Abbas asks China to support Iran sanctions as Palestinians would die in ME war

Chinese president Hu Jintao was taken by surprise by the Chairman of the Palestinian Authority Mahmoud Abbas's plea to support tough sanctions against Iran's nuclear program when they met in Shanghai Saturday, May 1, debkafile's Middle East sources reveal. He was even more taken aback by the argument that a Middle East war, a realistic peril in the absence of sanctions, would cost the lives of many Palestinians who would find themselves caught between the belligerents.
Hu received the Palestinian leader after the gala opening of Shanghai World Expo.  According to Chinese sources, Abbas explained that for once, most Arab nations – and the Palestinians, most of all – are ranged on the same side as Israel and the West in their profound anxiety about Iran's nuclear program and the threat it poses of regional violence.
Abbas told the Chinese leader that he spoke on behalf of a majority of Arab rulers, in particular, Egyptian president Hosni Mubarak, United Arab Emirates president Sheikh Khalifa bin Zaed al-Nahyan and King Abdullah II of Jordan.
Palestinian cities have no defenses against their rockets should Iran and its allies, Syria, Hizballah and Hamas wage war against Israel, he said, and thousands of Palestinians in the line of fire would pay with their lives. He therefore pleaded with President Hu to drop his objections to harsh sanctions against Iran at the UN Security Council as the only way to avert a conflict that could spark a Middle East conflagration.
Our sources note that this was the first time a Palestinian leader supported Israel's position on any Middle East issue, undertaking a mission to China in which several Israeli officials failed earlier this year.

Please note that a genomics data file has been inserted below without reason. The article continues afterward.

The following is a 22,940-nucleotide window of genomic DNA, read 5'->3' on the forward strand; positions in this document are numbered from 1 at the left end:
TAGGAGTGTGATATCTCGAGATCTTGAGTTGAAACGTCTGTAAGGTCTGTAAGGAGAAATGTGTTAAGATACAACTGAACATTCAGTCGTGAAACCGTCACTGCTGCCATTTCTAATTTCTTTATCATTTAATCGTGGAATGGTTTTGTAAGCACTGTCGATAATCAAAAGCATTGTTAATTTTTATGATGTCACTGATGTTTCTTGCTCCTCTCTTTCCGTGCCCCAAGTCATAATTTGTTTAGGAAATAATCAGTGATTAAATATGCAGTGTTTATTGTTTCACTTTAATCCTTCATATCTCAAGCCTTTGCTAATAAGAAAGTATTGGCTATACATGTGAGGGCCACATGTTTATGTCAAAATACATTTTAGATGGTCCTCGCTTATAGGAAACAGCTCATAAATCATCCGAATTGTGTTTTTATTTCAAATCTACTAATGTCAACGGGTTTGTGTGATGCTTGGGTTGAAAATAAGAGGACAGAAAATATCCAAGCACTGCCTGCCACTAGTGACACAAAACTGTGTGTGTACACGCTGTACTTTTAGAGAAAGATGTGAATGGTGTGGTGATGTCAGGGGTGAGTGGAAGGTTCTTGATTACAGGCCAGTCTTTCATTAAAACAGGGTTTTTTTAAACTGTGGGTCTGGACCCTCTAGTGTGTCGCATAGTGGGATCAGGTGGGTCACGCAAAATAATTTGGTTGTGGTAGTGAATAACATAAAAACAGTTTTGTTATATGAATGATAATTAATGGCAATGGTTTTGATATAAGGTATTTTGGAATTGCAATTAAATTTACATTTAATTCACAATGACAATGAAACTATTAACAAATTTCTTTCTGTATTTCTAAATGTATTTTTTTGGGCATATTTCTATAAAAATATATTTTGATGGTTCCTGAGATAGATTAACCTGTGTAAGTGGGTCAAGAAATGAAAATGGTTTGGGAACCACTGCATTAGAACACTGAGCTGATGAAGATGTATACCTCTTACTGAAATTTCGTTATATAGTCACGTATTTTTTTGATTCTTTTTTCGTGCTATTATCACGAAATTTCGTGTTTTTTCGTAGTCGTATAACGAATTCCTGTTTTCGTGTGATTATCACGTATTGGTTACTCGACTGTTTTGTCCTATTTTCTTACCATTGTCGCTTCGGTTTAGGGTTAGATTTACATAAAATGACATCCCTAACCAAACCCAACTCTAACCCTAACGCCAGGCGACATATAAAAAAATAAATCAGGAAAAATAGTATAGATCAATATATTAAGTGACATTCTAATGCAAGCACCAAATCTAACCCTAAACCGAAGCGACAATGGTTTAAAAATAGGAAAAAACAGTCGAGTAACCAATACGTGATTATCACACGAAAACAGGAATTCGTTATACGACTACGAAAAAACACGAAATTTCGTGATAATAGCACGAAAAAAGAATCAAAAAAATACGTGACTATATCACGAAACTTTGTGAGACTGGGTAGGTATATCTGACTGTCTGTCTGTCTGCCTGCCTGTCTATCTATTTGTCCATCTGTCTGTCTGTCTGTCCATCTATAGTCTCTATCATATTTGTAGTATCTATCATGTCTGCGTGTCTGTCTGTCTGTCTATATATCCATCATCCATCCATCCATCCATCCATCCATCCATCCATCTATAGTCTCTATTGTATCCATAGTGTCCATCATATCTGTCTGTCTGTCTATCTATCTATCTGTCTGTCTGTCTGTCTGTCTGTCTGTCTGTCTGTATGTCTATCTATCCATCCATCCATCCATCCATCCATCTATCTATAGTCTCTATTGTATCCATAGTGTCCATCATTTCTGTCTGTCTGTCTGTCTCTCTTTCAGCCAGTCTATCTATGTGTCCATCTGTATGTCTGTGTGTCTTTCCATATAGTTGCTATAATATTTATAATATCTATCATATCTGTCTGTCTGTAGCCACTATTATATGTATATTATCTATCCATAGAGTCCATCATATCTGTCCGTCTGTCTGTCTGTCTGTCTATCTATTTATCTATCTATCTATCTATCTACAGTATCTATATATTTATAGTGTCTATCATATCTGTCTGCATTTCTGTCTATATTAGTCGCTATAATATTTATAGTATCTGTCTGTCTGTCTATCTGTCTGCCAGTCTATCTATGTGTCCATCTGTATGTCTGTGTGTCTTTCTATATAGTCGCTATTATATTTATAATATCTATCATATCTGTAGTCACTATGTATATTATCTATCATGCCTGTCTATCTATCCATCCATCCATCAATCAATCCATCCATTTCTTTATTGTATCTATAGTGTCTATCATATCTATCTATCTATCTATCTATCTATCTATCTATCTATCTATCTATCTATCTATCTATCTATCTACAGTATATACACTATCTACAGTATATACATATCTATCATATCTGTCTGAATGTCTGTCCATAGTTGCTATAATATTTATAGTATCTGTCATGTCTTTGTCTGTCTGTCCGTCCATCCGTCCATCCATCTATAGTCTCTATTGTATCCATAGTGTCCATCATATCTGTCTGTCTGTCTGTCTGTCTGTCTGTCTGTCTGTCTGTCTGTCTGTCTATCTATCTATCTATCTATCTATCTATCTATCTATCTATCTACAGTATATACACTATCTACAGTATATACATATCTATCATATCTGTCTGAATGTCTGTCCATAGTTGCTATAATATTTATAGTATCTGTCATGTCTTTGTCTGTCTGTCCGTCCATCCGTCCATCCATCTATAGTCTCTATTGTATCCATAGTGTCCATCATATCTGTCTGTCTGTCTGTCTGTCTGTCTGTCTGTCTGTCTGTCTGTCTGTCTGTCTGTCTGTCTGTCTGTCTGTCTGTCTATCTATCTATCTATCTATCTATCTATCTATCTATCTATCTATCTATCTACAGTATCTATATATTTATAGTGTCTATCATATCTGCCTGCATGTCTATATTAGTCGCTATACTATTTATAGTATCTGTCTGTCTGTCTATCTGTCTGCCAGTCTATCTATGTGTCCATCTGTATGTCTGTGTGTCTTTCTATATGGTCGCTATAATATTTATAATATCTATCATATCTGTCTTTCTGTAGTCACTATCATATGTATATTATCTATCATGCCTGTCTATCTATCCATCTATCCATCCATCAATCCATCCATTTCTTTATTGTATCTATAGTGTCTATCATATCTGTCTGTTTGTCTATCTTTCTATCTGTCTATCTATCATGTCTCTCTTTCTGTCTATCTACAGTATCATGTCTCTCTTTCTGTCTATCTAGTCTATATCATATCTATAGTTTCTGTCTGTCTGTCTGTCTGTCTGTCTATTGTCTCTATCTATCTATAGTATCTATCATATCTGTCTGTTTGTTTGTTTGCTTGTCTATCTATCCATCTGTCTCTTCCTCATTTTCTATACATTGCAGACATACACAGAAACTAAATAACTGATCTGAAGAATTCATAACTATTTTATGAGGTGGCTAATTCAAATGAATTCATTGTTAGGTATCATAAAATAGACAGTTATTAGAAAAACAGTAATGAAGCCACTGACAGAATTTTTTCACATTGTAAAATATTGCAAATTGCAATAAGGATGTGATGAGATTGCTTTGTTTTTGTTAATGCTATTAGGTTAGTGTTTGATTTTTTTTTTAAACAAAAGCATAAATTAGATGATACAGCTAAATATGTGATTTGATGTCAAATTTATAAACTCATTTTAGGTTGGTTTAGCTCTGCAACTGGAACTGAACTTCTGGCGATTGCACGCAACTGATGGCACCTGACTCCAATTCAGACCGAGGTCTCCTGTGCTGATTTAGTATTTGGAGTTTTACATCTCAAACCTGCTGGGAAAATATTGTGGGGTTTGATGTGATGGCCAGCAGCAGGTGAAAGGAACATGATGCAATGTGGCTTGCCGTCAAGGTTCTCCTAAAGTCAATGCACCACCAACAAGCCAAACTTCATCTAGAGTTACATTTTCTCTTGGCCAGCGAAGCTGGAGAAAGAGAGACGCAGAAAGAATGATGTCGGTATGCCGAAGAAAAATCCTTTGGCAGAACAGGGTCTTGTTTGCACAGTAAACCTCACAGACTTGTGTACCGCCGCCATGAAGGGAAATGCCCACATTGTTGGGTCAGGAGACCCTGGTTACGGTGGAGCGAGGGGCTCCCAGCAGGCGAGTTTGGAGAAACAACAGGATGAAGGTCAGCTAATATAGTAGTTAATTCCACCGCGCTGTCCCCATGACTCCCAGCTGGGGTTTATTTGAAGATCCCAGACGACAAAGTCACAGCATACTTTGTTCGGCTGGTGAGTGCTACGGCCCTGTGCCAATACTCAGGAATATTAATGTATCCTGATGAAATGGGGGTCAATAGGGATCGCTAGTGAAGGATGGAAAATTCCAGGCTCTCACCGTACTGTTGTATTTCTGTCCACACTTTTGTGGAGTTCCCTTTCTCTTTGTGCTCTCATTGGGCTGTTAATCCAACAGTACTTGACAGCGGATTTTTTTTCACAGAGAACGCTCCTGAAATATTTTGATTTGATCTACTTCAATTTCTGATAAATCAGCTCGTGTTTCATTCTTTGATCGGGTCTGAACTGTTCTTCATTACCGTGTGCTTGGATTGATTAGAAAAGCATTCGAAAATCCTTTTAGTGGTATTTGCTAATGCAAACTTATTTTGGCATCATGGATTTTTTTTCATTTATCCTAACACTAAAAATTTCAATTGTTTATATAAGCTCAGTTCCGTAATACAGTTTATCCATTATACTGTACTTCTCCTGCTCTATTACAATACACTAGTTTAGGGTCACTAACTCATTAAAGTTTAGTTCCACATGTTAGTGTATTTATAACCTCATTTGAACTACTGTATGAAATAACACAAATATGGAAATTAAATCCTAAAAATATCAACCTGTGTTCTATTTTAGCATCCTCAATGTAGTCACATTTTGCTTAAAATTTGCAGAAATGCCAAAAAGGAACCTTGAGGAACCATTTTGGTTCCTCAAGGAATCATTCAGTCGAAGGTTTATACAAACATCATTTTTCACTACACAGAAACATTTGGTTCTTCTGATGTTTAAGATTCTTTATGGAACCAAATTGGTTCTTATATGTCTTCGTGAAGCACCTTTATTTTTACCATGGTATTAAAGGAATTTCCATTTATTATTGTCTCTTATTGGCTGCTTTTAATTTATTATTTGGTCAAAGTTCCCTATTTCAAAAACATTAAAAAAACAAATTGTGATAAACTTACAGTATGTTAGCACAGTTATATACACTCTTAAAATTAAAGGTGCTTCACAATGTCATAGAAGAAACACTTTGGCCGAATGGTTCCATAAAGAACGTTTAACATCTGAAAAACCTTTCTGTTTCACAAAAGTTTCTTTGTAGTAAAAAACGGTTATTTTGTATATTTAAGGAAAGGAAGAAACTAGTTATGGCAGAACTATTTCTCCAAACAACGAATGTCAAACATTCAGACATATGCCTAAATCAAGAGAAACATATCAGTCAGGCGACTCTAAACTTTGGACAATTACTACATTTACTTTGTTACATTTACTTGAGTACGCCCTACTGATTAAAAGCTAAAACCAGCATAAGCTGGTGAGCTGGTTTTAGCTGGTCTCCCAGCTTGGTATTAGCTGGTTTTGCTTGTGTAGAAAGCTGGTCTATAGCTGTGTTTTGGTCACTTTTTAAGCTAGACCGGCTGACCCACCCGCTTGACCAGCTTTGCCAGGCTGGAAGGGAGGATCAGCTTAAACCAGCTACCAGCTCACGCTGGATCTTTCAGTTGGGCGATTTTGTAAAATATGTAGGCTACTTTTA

The Chinese leader's response is not known. However, one of Beijing's main considerations in opposing painful sanctions against Iran, including an embargo on refined fuel products and arms, is its championship of the Third World nations' position that Security Council sanctions are a blunt instrument all too often applied by the big powers, especially United States, to bend them to their will.
Abbas' petition, in fact, complemented and underscored the Obama administration's case for harsh sanctions against Iran, in terms of economic benefit. Beijing need not fear repercussions from Tehran in terms of its oil supplies, US officials have told Beijing, since Saudi Arabia would be willing to make up any shortfall – and at cheaper prices, to boot. 

Abbas' arguments to Hu reinforced that pledge.

Saturday, too, the Arab League's monitoring committee was expected to endorse the Palestinian leader's acceptance of the US plan for launching indirect peace negotiations with Israel.  US Secretary of State Hillary Clinton also voiced confidence Friday, April 30, that proximity talks would begin next week. Next Monday, Israeli prime minister Binyamin Netanyahu meets Mubarak in Sharm el-Sheikh, before the return to the region of the American Middle East envoy, George Mitchell later in the week.

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